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Weerachart Kilenthong: When preschool children don’t know the alphabets

Weerachart Kilenthong: When preschool children don’t know the alphabets

American economist and Nobel laureate James J. Heckman’s study on early childhood development found that a high quality primary education can reduce inequality. Investing in young children aged from birth up to six years would yield a return worth 7 to 12 times more in later years. Speaking economically, the earlier the investment, the higher the return.

Weerachart Kilenthong, Dean of Thai Chamber of Commerce University’s School of Early Childhood Education, said if disadvantaged children receive support early in life, they will grow up to be high-skilled adults. They will become more capable of contributing to society and boosting the economy, which eventually will reduce inequality in society.

Kraiyos Patrawart, Deputy Managing Director of Equitable Education Fund (EEF), asked how prepared Thai children are before entering Grade 1 in school. He also asked where the level of their capabilities would stand if compared province by province.

These questions were posed at the Equitable Education Conference as a starting point to a discussion on equitable education and an impact from a proper investment – looking for an answer to how an efficient early childhood investment could happen, and how it should be accomplished.

Over the past three years, the EEF and the Thai Chamber of Commerce University have conducted a survey on school readiness of 13,000 preschool children in 25 provinces to assess their cognitive and non-cognitive skills, family backgrounds, and school backgrounds. The goal was to identify the root of the problems they were facing.

Weerachart, who led the survey effort, said this assessment might look similar to the Programme for International Student Assessment (PISA). In a way, it was much the same as the PISA, but conducted on a smaller scale only with younger children.

It tested the children with simple questions. For math and leanguage  cskills, they would be asked if they know the number 1 to 9. By knowing them, it doesn’t only mean they can correctly pronounce the digits, but they must be able to immediately identify them. They would also be asked if they know the Thai alphabets to test their literacy skills. It would be straightforward, such as showing pictures of five digits and seeing if the children know all of them.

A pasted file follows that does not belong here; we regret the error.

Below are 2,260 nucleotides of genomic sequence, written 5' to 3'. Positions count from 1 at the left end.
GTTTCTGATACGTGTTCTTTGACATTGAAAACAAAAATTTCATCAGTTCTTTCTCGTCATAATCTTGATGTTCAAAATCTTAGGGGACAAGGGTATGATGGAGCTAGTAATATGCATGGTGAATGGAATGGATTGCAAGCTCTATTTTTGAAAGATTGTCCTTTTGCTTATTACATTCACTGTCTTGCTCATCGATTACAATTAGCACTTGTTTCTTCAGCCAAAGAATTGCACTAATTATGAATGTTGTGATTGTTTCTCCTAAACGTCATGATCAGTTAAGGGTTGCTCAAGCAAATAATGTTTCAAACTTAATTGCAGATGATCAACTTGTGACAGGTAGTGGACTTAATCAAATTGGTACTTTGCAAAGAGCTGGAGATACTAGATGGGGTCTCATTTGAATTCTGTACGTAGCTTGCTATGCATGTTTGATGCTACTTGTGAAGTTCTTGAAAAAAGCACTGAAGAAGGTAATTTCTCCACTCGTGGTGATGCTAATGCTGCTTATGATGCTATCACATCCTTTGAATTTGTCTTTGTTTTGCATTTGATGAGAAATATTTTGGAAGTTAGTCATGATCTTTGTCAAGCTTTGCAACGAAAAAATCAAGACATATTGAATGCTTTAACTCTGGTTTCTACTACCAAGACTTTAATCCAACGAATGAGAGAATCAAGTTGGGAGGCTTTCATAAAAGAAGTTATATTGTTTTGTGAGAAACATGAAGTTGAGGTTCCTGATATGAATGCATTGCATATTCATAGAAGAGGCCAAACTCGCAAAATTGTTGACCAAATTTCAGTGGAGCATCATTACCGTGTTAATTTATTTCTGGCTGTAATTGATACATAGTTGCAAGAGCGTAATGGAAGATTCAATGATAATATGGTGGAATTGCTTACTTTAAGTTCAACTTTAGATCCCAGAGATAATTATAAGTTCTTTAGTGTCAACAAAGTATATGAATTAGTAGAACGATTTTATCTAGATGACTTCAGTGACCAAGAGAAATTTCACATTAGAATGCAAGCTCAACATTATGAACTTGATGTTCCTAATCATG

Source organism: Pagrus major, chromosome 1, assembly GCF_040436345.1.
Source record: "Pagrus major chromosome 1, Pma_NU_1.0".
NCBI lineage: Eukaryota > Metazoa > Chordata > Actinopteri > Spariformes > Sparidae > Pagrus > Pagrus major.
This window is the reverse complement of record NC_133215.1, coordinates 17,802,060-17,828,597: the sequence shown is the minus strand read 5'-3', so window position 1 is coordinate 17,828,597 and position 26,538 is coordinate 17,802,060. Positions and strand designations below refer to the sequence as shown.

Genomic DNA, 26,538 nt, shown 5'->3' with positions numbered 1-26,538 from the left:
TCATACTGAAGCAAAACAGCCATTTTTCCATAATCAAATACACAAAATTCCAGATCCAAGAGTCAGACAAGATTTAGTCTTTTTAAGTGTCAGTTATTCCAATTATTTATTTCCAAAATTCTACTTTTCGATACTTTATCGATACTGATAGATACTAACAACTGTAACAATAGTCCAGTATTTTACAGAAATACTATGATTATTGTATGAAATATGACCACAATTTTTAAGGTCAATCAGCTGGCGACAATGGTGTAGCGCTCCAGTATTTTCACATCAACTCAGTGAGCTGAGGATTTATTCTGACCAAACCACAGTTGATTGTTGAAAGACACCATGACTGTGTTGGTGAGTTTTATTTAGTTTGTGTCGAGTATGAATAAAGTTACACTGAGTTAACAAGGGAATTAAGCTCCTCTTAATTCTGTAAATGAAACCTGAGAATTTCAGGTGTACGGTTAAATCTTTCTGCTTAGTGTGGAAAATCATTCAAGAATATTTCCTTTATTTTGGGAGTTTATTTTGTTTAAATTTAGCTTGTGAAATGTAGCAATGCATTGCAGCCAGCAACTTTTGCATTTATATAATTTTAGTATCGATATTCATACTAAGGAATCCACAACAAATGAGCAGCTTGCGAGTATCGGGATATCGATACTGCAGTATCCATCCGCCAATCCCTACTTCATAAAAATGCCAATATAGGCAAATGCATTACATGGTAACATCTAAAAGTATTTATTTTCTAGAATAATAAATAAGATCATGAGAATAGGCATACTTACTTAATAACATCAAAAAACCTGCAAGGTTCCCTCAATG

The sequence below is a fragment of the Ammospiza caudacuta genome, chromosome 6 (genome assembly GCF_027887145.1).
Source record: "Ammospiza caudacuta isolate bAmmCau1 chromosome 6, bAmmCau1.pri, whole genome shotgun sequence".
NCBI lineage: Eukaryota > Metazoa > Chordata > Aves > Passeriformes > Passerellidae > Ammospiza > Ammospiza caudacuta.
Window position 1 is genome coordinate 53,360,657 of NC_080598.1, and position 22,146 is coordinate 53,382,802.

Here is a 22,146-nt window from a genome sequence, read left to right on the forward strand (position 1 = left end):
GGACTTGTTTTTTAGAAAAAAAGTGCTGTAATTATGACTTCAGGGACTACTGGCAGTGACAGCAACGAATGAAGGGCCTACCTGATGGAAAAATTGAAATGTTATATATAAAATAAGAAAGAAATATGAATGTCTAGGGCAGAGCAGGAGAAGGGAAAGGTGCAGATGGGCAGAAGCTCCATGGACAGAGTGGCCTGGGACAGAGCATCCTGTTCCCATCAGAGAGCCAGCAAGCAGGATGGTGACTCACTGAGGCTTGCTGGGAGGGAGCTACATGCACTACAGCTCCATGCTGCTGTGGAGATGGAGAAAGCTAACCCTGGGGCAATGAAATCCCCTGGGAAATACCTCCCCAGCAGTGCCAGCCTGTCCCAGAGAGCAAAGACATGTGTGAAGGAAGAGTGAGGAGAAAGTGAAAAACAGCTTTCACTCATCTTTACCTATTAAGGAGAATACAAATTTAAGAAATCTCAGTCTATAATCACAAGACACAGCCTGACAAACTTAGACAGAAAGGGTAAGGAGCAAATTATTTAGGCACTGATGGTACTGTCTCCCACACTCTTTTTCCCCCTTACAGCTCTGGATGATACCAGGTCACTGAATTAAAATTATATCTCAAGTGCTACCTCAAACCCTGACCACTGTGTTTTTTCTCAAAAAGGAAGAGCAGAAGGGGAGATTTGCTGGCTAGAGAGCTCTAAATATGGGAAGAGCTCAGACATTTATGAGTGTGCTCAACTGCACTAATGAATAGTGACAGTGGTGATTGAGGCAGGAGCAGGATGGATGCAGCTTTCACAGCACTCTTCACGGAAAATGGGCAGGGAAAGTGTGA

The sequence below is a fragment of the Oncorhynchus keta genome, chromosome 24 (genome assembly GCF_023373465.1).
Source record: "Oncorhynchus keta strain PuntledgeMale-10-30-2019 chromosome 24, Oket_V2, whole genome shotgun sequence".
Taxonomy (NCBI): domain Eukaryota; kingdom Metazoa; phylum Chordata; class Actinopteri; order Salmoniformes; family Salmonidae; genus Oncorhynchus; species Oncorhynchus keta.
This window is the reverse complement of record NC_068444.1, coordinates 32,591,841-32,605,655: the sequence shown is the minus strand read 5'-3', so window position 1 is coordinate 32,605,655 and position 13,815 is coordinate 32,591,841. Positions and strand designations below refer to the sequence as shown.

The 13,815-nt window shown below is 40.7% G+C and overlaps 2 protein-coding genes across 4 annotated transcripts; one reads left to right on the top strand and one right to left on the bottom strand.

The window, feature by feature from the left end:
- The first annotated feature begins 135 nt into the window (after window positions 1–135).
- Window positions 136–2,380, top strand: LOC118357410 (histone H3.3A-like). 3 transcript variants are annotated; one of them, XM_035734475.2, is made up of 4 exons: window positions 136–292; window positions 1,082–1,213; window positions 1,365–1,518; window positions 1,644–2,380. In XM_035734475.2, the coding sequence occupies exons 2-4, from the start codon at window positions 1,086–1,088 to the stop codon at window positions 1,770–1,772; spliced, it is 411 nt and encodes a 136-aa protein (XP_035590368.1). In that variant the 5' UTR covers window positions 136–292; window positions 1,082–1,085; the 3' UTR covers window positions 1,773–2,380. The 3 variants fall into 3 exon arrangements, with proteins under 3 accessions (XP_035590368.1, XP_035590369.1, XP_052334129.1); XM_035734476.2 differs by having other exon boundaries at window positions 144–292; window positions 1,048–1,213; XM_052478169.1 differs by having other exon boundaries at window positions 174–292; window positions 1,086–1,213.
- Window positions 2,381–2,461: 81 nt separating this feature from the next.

However, the results were surprising. Over 20% of the children tested in many provinces did not know the numbers they saw at all. That is a worrying situation.

The literacy skills were no better. After reading a story to the children and asking them to answer five questions about it, only around 30% of the young participants in several provinces could answer less than two questions correctly.

The last assessment was about memory. The children would be asked to look at numbers twice, memorise them and recite them a while later. Weerachart said while the test couldn’t be simpler, the children’s performance scores were just about 3.4 to 3.5. Compared to the National Longitudinal Survey of Youth’s scores, children aged 6 to 8 would make 5.0 on average.

“In conclusion, I think there’s a sign telling us that a large number of preschool children have relatively low levels of skill in mathematics, literacy and memory,” he said. “I’d like to emphasise that these are fundamental skills, not advanced ones. We did not ask any complicated questions.”

The survey’s results were also compared with the panel data collected from smaller groups of children, such as 1,000 children who were being followed consistently throughout four to five years. Looking at their family backgrounds, it’s clear that children from poor families are less ready for schools than children from well-off families.

Weerachart said, while this is not surprising, it shows an urgency of the situation. Efforts are needed to examine what can be done to help these children become more ready.